Survey data from the manufacturing sector improved significantly in August, in a sign that activity continues at a strong pace after robust growth in the 2nd quarter.
Data from the Institute of Supply Management (ISM) showed that US factory activity expanded at a faster pace in August, as the manufacturing purchasing managers index jumped to 61.3 from 58.1 in the previous month. This far exceeded consensus expectations of a slight decline to 57.7 and marks the highest reading of the composite index since May of 2004. The New Orders and Production components of the index both saw large increases during the month, signaling that demand remains abnormally high in the 3rd quarter and is likely to remain strong going forward.
Backlogs and slow supplier deliveries continue, indicating bottlenecks in the production process
Details within the ISM report help to shed some insight into the state of freight markets during the month. The Supplier Deliveries index measures how long it taking for manufacturers to receive materials for production from their suppliers, with higher values indicating longer delivery times. This subcomponent has increased steadily over the past year, as capacity constraints within the freight industry have led to additional delays in the production process. This has created some bottlenecks in the production process, and is likely keeping actual production from being even higher than it already is.
Evidence of this can be seen in the manufacturing Backlog of Orders component within the ISM data. Higher values here indicate a rising number of orders that manufacturers cannot fill during the current period, and serve as an indication of the ability for businesses to fulfill demand. Like Supplier Deliveries, order backlogs have been at elevated levels throughout the past year.
Both Supplier Deliveries and Backlog of Orders increased in August. While each has moderated since reaching 10+ year highs in the 2nd quarter, they remain well above the levels seen at this point last year and point to a manufacturing sector that is having a difficult time keeping up with all of the demand in the economy.
Tariffs continue to loom over robust activity
As has been the case since being announced earlier in the year, tariffs remain one of the chief concerns facing manufacturers in the economy. The announcement and subsequent implementation of tariffs on steel and aluminum led to a surge in prices of these metals in the immediate aftermath, and recent tariffs on Chinese goods threaten to affect a number of downstream industries in the US.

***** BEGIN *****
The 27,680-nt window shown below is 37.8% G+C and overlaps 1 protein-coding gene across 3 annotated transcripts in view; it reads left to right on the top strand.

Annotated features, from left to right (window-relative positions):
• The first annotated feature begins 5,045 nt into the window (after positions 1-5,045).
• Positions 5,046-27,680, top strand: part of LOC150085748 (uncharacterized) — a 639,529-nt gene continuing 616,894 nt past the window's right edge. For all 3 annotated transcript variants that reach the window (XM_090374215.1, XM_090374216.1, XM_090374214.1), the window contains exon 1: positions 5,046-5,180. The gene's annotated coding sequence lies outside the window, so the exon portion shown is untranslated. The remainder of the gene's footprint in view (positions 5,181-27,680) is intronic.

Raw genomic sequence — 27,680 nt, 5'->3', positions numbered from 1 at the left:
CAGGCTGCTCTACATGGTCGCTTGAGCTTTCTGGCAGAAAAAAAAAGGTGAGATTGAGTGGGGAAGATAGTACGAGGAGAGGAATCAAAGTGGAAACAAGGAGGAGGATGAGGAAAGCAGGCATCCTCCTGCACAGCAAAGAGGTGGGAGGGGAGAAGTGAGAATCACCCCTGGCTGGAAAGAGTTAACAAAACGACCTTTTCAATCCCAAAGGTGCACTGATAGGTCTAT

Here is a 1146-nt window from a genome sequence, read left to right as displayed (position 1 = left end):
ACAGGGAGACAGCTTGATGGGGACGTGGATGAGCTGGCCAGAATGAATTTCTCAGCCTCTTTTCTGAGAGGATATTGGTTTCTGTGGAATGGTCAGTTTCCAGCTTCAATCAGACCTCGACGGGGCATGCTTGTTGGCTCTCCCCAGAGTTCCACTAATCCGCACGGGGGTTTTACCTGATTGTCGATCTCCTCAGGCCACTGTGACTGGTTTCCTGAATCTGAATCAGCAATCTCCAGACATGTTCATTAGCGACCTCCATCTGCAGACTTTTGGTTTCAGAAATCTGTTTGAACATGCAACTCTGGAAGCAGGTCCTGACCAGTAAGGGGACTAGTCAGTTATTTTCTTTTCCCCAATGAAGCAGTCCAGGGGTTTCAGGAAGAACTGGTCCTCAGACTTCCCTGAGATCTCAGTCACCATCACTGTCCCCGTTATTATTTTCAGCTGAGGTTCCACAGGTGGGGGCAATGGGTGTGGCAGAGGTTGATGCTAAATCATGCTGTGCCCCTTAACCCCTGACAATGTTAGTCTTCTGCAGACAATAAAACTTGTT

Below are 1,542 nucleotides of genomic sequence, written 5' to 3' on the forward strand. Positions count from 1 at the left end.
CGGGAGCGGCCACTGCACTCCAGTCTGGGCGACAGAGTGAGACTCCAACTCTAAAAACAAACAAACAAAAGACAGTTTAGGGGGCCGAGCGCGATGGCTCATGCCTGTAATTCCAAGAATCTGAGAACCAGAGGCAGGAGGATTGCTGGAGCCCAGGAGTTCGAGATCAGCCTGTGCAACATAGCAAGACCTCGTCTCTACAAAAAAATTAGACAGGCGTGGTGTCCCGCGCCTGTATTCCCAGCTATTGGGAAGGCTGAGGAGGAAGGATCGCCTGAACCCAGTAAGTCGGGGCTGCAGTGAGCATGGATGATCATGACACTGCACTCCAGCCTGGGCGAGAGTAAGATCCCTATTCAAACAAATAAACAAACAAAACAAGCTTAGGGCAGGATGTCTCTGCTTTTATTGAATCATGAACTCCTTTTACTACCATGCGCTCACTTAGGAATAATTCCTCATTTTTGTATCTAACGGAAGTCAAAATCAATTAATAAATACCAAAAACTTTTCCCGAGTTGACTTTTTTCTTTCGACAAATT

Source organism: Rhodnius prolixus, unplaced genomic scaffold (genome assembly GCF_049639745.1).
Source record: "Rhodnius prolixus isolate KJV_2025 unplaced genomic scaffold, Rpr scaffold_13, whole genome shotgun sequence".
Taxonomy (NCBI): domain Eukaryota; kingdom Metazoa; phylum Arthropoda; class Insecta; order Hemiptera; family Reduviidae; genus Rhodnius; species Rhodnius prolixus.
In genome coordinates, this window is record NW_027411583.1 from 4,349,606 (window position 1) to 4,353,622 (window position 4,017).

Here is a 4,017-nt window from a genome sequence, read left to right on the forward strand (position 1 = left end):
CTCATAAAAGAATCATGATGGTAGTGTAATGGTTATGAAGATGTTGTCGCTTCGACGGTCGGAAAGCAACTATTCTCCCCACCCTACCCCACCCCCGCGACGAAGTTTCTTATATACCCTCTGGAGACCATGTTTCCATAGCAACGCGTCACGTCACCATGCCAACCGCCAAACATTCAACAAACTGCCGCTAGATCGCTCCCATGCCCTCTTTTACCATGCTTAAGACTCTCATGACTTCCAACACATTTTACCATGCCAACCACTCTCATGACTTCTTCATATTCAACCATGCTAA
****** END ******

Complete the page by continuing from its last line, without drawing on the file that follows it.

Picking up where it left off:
Respondents in the ISM survey again called attention to the effect that these moves are having on business. One respondent in the Petroleum and Coal industry noted: “Steel tariffs and their threats are putting upward pressure on downstream materials.”
It is becoming clear, however, that whatever impact these tariffs are having is not enough to derail a generally favorable environment. One participant from the Fabricated Metals industry summed up the general threat of tariffs succinctly: ““The toughest thing we deal with is the unknown. Dealing with tariffs on steel purchases and not knowing if or when they will end makes planning difficult. We are entering the period when we begin our pricing negotiations for next year and will likely treat the tariffs as if they will be here for the entire year. It’s challenging, but not insurmountable.”
About the ISM Index
Each month, the Institute of Supply Management surveys purchasing managers in the manufacturing and service sectors on different aspects of business, asking whether or not their activity is expanding or contracting. Data is collected on things such as employment, production, prices, exports, inventories, and orders. Responses are then weighted to create the ISM manufacturing and nonmanufacturing indices.
Readings above 50 signal that more than half of the respondents to the survey believe that overall manufacturing activity is expanding during the month, while readings below 50 are a sign that activity is contracting. Historically, index results over 55 are a sign of above-trend growth in the manufacturing sector.
ISM data also gives some insight into trucking freight conditions. Manufacturing production is one of the key supports for freight demand in the economy, and readings from the ISM index typically are a leading indication on the amount of truck tonnage growth in trucking markets.
Behind the Numbers
This month’s ISM report serves as a useful reminder that one of the key drivers of freight demand remains on strong footing into the 3rd quarter. ISM readings usually line up nicely with industrial production output which gets released mid-month, so expect some solid numbers for August production when it is announced. There are some weak spots from the freight demand perspective, but manufacturing is not one of them.
As is usually the case, the survey responses were as insightful as the headline number itself. We have been saying for a while here that the impact of tariffs is likely not enough to cause any serious reduction in growth in the economy. Some industries are going to feel the effects more than others, but overall it appears that manufacturers are realizing that the current trade spats are nothing that cannot be overcome. As long as consumer spending, business investment, and global export demand remain strong, manufacturing will likely follow.
Ibrahiim Bayaan is FreightWaves’ Chief Economist. He writes regularly on all aspects of the economy and provides context with original research and analytics on freight market trends. Never miss his commentary by subscribing.